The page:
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Neural Correlates of Learning in Biological Motion Recognition

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http://pubman.mpdl.mpg.de/cone/persons/resource/persons84832

Jastorff,  J
Max Planck Institute for Biological Cybernetics, Max Planck Society;

http://pubman.mpdl.mpg.de/cone/persons/resource/persons84787

Giese,  MA
Max Planck Institute for Biological Cybernetics, Max Planck Society;

http://pubman.mpdl.mpg.de/cone/persons/resource/persons84023

Kourtzi,  Z
Department Human Perception, Cognition and Action, Max Planck Institute for Biological Cybernetics, Max Planck Society;
Department Physiology of Cognitive Processes, Max Planck Institute for Biological Cybernetics, Max Planck Society;
Department Human Perception, Cognition and Action, Max Planck Institute for Biological Cybernetics, Max Planck Society;
Department Physiology of Cognitive Processes, Max Planck Institute for Biological Cybernetics, Max Planck Society;

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Jastorff, J., Giese, M., & Kourtzi, Z. (2004). Neural Correlates of Learning in Biological Motion Recognition. Talk presented at 5. Neurowissenschaftliche Nachwuchskonferenz Tübingen (NeNa '04). Oberjoch, Germany.


Cite as: http://hdl.handle.net/11858/00-001M-0000-0013-D889-1
Abstract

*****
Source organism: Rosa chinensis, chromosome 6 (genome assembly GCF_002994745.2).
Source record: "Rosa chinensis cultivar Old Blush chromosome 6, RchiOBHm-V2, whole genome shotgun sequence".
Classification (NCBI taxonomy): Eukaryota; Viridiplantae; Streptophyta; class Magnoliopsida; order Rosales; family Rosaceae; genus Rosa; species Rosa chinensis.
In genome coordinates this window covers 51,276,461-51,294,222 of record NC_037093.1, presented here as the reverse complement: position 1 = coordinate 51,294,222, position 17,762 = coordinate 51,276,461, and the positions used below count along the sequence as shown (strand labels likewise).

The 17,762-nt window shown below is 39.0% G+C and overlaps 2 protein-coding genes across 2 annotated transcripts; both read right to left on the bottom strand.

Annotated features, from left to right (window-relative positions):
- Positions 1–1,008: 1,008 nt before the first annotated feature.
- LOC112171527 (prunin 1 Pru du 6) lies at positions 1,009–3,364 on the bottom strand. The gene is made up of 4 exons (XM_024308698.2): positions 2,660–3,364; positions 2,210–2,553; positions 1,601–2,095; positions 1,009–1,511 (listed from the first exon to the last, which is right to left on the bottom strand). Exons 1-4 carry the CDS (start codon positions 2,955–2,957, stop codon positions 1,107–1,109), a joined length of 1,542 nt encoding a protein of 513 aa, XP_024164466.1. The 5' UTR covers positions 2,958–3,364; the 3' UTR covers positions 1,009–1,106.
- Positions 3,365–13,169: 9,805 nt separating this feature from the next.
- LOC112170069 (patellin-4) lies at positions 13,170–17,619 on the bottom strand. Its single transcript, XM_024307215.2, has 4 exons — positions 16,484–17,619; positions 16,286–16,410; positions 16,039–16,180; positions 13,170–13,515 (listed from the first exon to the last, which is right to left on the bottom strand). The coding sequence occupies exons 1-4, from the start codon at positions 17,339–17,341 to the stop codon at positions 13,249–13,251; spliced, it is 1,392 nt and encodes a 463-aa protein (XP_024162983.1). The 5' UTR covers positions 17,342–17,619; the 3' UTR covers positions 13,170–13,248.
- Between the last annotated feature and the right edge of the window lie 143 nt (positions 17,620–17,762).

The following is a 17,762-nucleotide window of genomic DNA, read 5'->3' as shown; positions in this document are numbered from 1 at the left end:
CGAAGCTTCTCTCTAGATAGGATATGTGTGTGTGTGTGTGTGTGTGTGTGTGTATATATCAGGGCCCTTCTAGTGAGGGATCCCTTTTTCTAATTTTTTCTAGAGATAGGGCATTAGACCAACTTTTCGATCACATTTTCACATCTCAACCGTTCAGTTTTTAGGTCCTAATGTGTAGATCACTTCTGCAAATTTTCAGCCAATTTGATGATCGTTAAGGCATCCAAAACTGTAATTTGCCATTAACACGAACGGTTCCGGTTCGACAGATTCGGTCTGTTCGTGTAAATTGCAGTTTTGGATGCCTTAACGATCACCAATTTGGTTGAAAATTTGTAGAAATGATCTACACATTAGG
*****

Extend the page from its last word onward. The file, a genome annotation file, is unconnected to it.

Previous studies have proposed that learning contributes to the recognition of biological movements. We investigated the neural correlates of these learning processes in an event-related fMRI adaptation experiment. This paradigm entails repeated presentation of a stimulus resulting in decreased fMRI responses, compared to stronger responses after a change in a stimulus dimension indicating selectivity of an area to this changed dimension. Novel biological movements were generated by linear combination of triples of prototypical trajectories of human movements (Giese Poggio, 2000). Subjects had to discriminate between identical, very similar, moderately similar and completely different point-light stimulus pairs. By choosing appropriate weight vectors the difficulty of the discrimination task could be accurately controlled. The subjects were scanned before and after a training period of three days. Areas relevant to the processing of biological motion (early visual areas, hMT+/V5, KO, FFA, and STSp) were localized as regions of interest using standard mapping techniques. Before training, the observers discriminated successfully between the stimuli in the moderately similar and completely different stimulus pairs but not between the very similar pairs. Consistent with these psychophysical data, we observed significantly stronger fMRI responses for moderately similar and completely different stimulus pairs but not for very similar pairs compared to identical pairs in the FFA and STSp. However, after training the observers’ discrimination performance for very similar stimulus pairs improved and significantly stronger fMRI responses were observed for this condition compared to identical stimulus pairs in all the higher visual areas. These results suggest that learning tunes neural populations in the STS and FFA for the discrimination of novel biological movements.